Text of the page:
California's 1994 "Three Strikes and You're Out" legislation is one of the most controversial pieces of crime control legislation in American history and one of the most important as well. The California law has produced nine times as many mandatory prison sentences as the other 25 three strikes states and the federal government combined. Because the law came into effect during a period of declining crime rates, it has been widely assumed that three strikes has been responsible for a major share of California's crime decline, but no rigorous evaluation of the impact of the law has been reported until this study.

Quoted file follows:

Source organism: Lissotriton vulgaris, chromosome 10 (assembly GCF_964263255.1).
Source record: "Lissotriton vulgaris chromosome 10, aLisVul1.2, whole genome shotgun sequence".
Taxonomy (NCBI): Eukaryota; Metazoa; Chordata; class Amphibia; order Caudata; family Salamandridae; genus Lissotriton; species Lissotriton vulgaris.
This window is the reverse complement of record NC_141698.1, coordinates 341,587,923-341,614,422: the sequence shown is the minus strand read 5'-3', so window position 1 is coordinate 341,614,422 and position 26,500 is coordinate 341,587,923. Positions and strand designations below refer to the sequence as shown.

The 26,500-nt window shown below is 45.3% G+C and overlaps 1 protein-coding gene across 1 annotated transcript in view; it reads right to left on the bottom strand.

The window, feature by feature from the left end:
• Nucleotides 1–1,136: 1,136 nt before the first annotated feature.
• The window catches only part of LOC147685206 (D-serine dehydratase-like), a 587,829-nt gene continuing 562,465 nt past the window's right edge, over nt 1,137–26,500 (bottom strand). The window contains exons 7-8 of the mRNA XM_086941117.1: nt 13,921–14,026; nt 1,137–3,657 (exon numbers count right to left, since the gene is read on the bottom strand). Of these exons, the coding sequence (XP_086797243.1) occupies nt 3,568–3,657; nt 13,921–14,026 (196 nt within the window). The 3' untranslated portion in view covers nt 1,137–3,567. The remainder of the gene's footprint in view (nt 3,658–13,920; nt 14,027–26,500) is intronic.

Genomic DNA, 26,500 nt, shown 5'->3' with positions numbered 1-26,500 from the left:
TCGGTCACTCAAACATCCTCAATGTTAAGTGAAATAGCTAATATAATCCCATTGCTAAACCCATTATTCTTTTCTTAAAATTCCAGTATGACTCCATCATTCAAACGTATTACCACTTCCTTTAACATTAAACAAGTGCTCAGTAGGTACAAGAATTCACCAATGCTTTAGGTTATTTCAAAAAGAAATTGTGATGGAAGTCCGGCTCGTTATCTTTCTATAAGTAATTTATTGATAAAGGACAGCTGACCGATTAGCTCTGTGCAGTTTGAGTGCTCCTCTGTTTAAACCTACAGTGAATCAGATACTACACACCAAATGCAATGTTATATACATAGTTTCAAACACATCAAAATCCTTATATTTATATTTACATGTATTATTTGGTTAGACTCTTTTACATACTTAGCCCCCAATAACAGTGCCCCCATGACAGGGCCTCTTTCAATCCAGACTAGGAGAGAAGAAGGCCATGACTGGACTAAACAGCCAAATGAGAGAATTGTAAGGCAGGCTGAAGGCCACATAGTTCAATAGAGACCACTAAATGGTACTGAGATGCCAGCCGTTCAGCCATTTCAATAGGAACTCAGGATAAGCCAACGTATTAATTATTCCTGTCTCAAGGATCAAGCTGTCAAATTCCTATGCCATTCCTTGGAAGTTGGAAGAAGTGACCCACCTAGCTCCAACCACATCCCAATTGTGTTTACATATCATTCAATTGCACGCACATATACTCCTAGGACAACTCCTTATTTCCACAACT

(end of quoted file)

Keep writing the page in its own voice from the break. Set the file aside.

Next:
This monograph reports an analysis of thousands of arrests before and after the California statute went into effect in three cities—Los Angeles, San Diego and San Francisco. The study shows that one in 10 felony arrests involves a defendant with either one or two prior strike convictions. More surprising those who are eligible for the new law's increased penalties did not decline as a percentage of those arrested in the first two years after the new legislation. Since 90 percent of California criminals were not covered by three strikes, the potential impact of the law on crime rates was modest. Since the arrest rate among persons not subject to the new penalties dropped as much as the arrest rate for the targets of three strikes, the legislation does not appear to be an important part of the general decline in California crime.